Tatiana Soldatova

Promoting peaceful transformation with an entrepreneurial spirit

Success for Tatiana Soldatova is mainly a matter of “personal willingness and the capacity to make things work.” Yet in Moldova, her country, the post-Soviet legacy has created serious obstacles and aggravated old issues. Tatiana cites the Transnistrian Conflict as an example that leaves an ongoing “tone of political turbulence.” The region, which surrounds the Dniester River, lies near the border with Ukraine. Russians and Ukrainians settled there after World War II, and despite the break-up of the Soviet Union, the Russian military still maintains troops there, creating troubling notions of identity among citizens. “The conflict strictly relates to the stored arsenal situation…a heritage from the Soviet Union,” Tatiana says. A large weapon stockpile poses a catastrophic threat from poorly maintained materiel, including rocket launchers with a range that could include the capital of Chisinau where Tatiana and her family live. It has roused dissident groups and is a destabilizing factor for the region and beyond. Political corruption and separatism further impede progress in Moldova.

However, young people like Tatiana are determined to build a sustainable future with opportunities to unlock personal as well as national potential. When she was seventeen, Tatiana volunteered at the newly established Pro Marshall Center of the Republic of Moldova, which is supported by the George C. Marshall European Center for Security Studies. It promotes democratic ideals, goodwill, and rule of law while consolidating stability and security through international cooperation. It also promotes the Marshall Plan and seeks to bring Moldova into the process of European integration. To that end, Tatiana has helped them organize informative and scientific events, conferences, workshops, symposia, seminars, and congresses as she has continued with the Pro Marshall Center throughout college.

At the Academy of Economic Studies in Chisinau, she is majoring in international economic relations, always making room for progressive activities. She volunteered for the National Association of Young Managers, which she credits in part with developing her leadership profile in order to impact society in a positive way. That same year she squeezed in membership in the Young Researchers Club, leading to her presentation at an international symposium on the natural gas market in relation to dependence on Russia. Additionally, she participated in the Municipal Scientific Conference, earning a diploma of first degree in history.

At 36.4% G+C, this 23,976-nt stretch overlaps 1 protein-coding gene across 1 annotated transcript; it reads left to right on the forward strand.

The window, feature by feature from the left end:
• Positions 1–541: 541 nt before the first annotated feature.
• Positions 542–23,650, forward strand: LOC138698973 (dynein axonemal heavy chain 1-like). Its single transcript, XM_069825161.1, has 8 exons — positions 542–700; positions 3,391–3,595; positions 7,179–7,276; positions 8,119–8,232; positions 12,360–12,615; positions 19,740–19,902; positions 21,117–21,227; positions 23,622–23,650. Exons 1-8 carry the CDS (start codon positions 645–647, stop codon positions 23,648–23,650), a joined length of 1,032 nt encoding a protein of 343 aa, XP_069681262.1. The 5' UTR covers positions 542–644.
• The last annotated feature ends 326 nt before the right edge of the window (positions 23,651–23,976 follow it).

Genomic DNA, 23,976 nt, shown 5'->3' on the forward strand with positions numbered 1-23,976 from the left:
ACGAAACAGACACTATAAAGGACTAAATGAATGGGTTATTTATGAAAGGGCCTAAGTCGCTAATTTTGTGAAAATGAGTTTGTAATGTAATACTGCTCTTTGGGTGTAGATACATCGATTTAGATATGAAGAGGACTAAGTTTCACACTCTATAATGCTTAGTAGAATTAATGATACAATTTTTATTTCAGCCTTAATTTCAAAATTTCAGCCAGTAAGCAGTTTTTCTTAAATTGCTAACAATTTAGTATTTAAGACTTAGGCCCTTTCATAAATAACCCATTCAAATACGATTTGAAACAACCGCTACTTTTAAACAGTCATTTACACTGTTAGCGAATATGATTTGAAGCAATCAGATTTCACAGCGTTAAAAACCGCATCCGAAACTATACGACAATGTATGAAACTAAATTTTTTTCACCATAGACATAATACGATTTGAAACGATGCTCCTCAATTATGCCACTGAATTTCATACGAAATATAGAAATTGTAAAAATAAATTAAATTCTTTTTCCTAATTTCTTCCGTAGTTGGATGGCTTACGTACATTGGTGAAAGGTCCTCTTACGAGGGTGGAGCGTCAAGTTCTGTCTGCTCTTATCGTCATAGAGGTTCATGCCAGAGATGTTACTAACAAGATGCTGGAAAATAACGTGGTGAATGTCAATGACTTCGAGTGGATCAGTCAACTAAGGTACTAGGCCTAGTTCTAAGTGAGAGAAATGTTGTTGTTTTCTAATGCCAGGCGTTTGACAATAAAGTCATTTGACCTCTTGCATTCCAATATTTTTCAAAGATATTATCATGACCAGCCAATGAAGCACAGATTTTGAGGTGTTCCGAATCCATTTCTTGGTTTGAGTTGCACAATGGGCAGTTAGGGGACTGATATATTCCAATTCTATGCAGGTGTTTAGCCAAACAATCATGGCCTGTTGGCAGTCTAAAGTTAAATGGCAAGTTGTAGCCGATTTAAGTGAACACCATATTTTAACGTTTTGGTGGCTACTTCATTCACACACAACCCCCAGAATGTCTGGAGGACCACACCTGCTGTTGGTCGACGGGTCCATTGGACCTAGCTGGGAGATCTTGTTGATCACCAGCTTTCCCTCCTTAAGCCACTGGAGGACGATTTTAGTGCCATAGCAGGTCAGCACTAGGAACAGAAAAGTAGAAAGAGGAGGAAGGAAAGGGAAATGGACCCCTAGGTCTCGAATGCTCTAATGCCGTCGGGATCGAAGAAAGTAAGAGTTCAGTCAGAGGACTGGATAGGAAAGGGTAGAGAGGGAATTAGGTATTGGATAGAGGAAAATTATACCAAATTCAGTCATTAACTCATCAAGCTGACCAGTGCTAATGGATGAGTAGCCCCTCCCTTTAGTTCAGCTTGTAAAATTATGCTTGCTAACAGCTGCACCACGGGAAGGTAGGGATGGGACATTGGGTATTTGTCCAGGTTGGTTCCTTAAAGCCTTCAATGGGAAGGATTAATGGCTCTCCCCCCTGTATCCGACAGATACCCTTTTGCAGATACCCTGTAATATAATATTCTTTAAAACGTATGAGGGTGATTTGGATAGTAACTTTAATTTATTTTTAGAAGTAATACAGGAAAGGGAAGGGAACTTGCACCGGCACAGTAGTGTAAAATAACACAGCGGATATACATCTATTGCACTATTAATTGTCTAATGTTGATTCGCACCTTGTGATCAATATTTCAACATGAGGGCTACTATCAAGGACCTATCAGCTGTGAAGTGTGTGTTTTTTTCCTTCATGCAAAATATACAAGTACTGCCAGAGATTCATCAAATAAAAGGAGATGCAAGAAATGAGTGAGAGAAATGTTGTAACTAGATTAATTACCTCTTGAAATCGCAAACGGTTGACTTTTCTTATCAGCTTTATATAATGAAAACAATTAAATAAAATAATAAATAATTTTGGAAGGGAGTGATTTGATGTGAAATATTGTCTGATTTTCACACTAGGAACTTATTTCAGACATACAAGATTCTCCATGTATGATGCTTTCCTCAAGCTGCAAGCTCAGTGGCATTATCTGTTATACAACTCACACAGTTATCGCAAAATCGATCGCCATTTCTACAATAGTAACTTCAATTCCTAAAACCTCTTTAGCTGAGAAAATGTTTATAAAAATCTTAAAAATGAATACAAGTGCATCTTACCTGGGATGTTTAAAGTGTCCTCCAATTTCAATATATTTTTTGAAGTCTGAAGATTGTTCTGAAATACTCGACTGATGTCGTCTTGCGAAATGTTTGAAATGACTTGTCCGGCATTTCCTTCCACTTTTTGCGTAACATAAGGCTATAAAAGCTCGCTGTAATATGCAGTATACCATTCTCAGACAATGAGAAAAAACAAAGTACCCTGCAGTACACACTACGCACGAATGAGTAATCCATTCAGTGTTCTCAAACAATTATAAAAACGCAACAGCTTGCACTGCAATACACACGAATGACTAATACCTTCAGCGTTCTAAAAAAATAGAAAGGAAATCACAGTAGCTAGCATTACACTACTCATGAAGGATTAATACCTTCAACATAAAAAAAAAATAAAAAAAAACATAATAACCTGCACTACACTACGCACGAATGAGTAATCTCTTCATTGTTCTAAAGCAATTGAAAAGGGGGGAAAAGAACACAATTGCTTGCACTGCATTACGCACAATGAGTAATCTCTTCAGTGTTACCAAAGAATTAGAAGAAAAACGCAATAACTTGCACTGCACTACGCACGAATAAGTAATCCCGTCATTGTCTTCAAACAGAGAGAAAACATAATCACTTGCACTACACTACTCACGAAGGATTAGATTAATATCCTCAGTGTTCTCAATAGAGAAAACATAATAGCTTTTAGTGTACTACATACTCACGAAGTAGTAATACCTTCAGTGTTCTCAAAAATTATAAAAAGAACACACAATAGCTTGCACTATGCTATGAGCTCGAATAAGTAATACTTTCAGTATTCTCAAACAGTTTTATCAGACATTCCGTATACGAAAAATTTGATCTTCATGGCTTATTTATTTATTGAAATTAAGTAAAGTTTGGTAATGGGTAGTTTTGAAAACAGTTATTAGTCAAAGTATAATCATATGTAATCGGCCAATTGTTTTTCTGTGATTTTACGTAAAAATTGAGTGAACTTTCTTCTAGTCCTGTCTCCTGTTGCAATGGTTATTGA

Without dropping any of her ongoing participation, she added another major commitment the following year, that of AIESEC, the largest youth-run organization in the world. Its advisors are affiliated with the UN and other NGOs. AIESEC aims to provide young people with the leadership tools to help create a better future, emphasizing sustainability, diversity, and other high standards. Adding another dimension to her leadership profile, Tatiana went on to organize the AIESEC Next Step Project. She also joined an economic development program called LEADER, provided by the renowned Richard Ivey School of Business. The program taught current entrepreneurial concepts with hands on analysis of actual business challenges and successes. As a leader and facilitator within the program, Tatiana was responsible for goal-setting, helping to integrate international trainees, and smooth logistical operations. She further helped raise participants’ awareness of cultural diversity and the future outlook in specific careers, and she stressed motivation and initiative in contributing to better conditions and intercultural communication. “Young people are the key decision-makers and agents of change,” she says.

The year before attending HSI, Tatiana participated in an International Exchange, “Winds of Change,” before adjusting her schedule to continue with LEADER and focus more on the Pro Marshall Center as a project assistant where she organized activities aimed at national security, conflict transformation, terrorism, and corruption prevention. This led to her first employment as a monitor for the National Anticorruption Monitoring Project.

“I am very ambitious,” Tatiana says, “and the changes and adjustments ahead do not frighten me. They challenge me.” Her director at the Pro Marshall Center believes she will contribute to global solidarity, peaceful transformation of conflict, the promotion of democratic ideals, and goodwill.